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Arts & Culture, India, Pakistan, Pakistani Art, published in DAWN, South Asian Art

miniature painting goes global

Steeped in the past, and yet, modernist in its application, neo miniature is the new face of Pakistani miniature painting and art. Having evolved as a genre that is entirely indigenous in its expressions, it has also globalized Pakistani cultural idiom and has inspired a generation of artists within and outside the country

Pakistani miniature painting and art. The survival of a revival

Raza Rumi believes the neo-miniature movement is located within the resilience of Pakistani society as well as its struggle to reinvent aesthetic and cultural parameters of identity.

Pakistani miniature painting art

My detailed report for DAWN:

Nearly two generations of Pakistani artists have experimented with the traditional genre of miniature painting and art; some have even gone on to expand its scope and vocabulary. It is on the shoulders of such artistic endeavor and innovation that Pakistan’s neo-miniature movement has now turned global.

Neo-miniatures retain traditional techniques while incorporating contemporary themes, and some have even deconstructed the format and articulated sensibilities that otherwise would be identified with post-modernism.

Its entry into Western markets — galleries and private collections — is are recognition of the rigorous technique and innovative thematic inferences employed by Pakistani artists. Undoubtedly, Pakistani art has found a discernible niche in the global art market. Continue Reading

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Arts & Culture, Culture, Pakistan, Pakistani Art, Published in Huffingtonpost, South Asian Art, women, World Artists

Pakistani Artist Animates the Times Square

Shazia1

This October, the electronic billboards at the maddening Times Square in New York City will display the creative prowess of Shahzia Sikander, an artist of Pakistani descent who lives and works in NYC. Public art involves space, memory and an aesthetic that travels beyond studios and carefully curated museum ethers. It is also a vehicle whereby an artist speaks to, absorbs the milieu, and even reinvents it.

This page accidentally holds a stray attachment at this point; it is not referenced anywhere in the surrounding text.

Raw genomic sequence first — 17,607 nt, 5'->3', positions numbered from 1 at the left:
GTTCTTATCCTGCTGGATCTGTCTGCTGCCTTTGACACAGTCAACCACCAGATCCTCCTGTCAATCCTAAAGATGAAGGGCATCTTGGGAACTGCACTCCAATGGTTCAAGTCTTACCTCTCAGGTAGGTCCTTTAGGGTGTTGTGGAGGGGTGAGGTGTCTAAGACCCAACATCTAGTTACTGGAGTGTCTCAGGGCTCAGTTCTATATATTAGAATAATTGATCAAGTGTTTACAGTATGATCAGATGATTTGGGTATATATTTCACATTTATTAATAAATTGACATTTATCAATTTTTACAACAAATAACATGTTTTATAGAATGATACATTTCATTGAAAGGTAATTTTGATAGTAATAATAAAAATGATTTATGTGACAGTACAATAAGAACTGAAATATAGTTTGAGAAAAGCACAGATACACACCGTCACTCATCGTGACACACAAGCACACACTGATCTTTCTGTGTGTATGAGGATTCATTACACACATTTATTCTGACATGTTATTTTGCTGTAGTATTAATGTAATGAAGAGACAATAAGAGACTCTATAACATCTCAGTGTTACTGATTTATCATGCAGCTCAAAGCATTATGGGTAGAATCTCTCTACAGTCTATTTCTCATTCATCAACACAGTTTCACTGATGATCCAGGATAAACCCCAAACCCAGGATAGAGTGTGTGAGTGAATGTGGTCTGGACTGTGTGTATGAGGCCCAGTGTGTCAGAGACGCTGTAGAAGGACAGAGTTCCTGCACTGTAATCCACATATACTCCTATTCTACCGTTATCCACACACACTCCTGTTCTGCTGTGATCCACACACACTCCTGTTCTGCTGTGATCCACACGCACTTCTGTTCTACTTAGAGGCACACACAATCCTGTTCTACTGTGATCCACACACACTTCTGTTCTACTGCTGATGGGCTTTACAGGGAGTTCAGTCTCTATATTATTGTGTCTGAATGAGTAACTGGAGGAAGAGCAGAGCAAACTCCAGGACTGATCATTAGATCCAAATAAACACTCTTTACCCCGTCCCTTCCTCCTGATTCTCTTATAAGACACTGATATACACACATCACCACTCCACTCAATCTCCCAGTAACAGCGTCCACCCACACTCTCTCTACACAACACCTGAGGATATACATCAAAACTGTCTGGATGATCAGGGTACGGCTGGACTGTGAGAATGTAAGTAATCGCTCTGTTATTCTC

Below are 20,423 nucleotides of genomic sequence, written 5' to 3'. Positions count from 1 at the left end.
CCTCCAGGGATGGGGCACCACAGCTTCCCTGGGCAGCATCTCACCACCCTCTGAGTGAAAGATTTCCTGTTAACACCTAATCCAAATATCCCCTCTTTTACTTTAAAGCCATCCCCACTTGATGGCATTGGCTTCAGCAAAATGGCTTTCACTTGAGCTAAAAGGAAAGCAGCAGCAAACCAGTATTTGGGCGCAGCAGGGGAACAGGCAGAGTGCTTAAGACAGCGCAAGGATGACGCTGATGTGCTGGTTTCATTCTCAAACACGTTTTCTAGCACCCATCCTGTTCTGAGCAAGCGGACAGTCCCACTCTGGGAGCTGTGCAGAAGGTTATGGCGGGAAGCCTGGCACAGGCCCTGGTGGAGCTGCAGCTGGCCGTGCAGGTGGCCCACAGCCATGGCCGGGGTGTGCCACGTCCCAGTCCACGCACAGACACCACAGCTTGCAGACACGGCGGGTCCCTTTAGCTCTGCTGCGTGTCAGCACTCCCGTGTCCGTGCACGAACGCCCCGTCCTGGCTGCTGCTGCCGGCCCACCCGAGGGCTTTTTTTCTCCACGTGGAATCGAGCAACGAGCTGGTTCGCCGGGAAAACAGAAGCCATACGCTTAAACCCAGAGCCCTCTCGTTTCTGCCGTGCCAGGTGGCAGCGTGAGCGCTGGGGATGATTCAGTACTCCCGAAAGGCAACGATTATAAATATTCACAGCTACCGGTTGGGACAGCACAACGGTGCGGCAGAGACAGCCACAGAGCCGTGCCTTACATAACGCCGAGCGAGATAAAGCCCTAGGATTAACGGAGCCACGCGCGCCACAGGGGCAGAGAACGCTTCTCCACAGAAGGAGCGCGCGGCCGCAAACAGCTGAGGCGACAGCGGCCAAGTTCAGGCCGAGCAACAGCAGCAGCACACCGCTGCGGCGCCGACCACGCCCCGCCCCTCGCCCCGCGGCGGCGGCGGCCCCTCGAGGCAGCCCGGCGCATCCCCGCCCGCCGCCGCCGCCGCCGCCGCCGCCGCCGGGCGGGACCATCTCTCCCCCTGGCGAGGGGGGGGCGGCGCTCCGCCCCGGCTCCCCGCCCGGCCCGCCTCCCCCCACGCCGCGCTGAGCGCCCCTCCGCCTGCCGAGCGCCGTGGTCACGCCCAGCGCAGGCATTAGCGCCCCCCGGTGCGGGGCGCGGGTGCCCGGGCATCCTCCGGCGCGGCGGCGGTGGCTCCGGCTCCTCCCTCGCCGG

For any artist, this is a moment of fruition and splendor. Every night, from October 1-31, at 11:57 p.m. sharp, Sikander’s animation entitled Gopi-Contagion will add another powerful layer to the skyline of New York City. Not unlike the briskly unfolding stories of the city, the Gopi-Contagion takes the viewer through a fantastic motion of hundreds of digitally animated drawings that swarm and turn into a metaphor for collective performance. There could not be a more befitting tribute to NYC nor a more apt symbol of the energy and undecipherable movement of the urban space.

Midnight Moment: Shahzia Sikander, Gopi-Contagion October 1, 2015 - October 31, 2015 every night from 11:57pm-midnight Photograph by Ka-Man Tse for @TSqArts. Midnight Moment is a presentation of the Times Square Advertising Coalition (TSAC) and Times Square Arts. Midnight Moment: A Digital Gallery is the largest coordinated effort in history by the sign operators in Times Square to display synchronized, cutting-edge creative content at the same time every day. Gopi-Contagion consists of flocking particles made up of the silhouettes of hair from the Gopi, female worshipers of the Hindu god, Krishna. Hair from the female figures is then isolated to cultivate new associations. When in motion, the silhouettes looks like insects, birds, bats, or can translate as particles. The flocking reflects behavior of cellular forms that have reached self-organized criticality, resulting in a redistribution of both visual information and experiential memory.(Image credit: Ka-Man Tse for @TSqArts)
Sikander was born and educated in Pakistan. She was trend setter as an undergraduate at Pakistan’s best known art school — the National College of Arts. In early 1990s, she arrived in the United States to pursue an MFA at Rhode Island School of Design. Since 1997, New York is her adopted home like millions of other migrants who delineate the abundance and contradictions of American life. Continue Reading

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Arts & Culture, Pakistani Art, Published in The Friday Times, South Asian Art, World Artists

Grace in hand

Komail Aijazuddin’s artwork marks a step beyond the earlier explorations of the baroque symbolism

aijaz

Composition with Border 76.2 x 56.3 cm mixed media on paper 2015

Komail Aijazuddin is a representative of Pakistan’s younger generation of artists that is renegotiating the possibilities of artistic expression. In a sense, the works of Komail and many others have helped to create a new aesthetic that draws from the ‘tradition’ but reinterprets and subverts it with much flair.

Komail does not belong to a traditional school – or the cabals created across the country – that usually sets the styles of art practices in the country. Trained in New York (at New York University and the Pratt Institute), Komail Aijazuddin brings the Western traditions into his artistic experience and fuses them with the Pakistani traditions of religious symbolism and devotional narratives.

aijaz2

Black Tree 76.2 x 56.3 cm mixed

In Saint in Silver, the division between the sacred and the common is a border